Product placement in the movies and on TV has been with us from the early days. It used to be extremely overt and in your face. Much like phishing attacks, product placement has grown more covert. It’s still exists but is subtler by implanting itself in our subconscious and is cleverly woven into story lines and subplots without us knowing it’s there. Our subconscious is exactly where cyber criminals often set their phishing trap.
One particular product placement came to mind when INKY pulled this FedEx-flavored catch of the day out of the digital depths, remember Castaway with Tom Hanks? That whole movie was basically an advertisement for FedEx and Wilson volleyballs, and you may not have even noticed.
Today’s attempt to bait an employee failed to fool INKY (as they all do), but as in many brand forgery attempts the attacker took the time to perfectly mimic a legitimate FedEx tracking notification.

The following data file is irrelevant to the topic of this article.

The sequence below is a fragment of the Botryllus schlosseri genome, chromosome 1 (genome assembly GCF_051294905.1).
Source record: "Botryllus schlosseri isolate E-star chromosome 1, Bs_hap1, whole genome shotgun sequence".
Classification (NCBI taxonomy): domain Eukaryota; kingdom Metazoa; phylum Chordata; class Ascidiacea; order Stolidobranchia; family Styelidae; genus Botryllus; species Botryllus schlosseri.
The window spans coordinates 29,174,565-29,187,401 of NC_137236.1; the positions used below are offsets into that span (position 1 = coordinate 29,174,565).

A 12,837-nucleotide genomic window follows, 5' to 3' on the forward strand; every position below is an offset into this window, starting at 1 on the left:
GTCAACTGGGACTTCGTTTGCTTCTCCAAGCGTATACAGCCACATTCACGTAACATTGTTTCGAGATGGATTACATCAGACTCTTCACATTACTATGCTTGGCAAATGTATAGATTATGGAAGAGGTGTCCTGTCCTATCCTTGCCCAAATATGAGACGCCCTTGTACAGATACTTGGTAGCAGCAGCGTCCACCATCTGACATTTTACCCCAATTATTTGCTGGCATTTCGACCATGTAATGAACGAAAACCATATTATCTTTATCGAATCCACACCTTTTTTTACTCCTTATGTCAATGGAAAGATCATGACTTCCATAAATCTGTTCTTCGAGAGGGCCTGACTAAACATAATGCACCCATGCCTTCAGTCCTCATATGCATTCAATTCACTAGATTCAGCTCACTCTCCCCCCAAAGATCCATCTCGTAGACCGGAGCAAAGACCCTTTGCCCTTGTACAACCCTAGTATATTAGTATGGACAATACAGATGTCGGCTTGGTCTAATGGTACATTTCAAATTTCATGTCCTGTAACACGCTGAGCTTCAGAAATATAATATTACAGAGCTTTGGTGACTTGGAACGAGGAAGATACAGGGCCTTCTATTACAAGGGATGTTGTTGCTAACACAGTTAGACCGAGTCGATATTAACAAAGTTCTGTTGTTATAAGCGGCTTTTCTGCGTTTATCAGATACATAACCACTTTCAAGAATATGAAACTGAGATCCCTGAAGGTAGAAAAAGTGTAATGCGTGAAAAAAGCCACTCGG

Note the logo and fonts. There is even a little graphic letting you know that your package is on the way. It’s well presented isn’t it? With so many of us online shopping these days, clicking to see when delivery is expected isn’t out of the question.
That’s what you and I see though. What INKY spotted speaks to her unprecedented vision and relentless nature:
Let’s break this phishing email down:
- Danger! INKY thinks this message looks dangerous: after evaluating the domain that the message came from INKY is convinced that you shouldn’t trust it.
- Potential Sender Forgery: Not only has INKY realized that the domain is suspicious, but she is able to assess that it’s likely the sender is not a representative of FedEx.
- Possible Brand Impression: INKY has used her computer vision to ascertain that the graphics in this email are not legitimate but rather clever recreations and the domain is not one of FedEx’s.
- Phishing Content: INKY providers the recipient with context for the phishing attack, explaining that it’s likely trying to trick you into doing something dangerous.
And guess what? She’s right! Clicking on the tracking number takes the recipient to a phishing site and where they're looking to gather sensitive data or install malware.
Here is the thing, there is no reason to expose yourself or your organization to phishing attacks. INKY’s phish fence makes sure that when you receive a shipping notification, it’s actually a shipping notification. INKY annotates every email to ensure their fidelity and is loud about it when they are in question.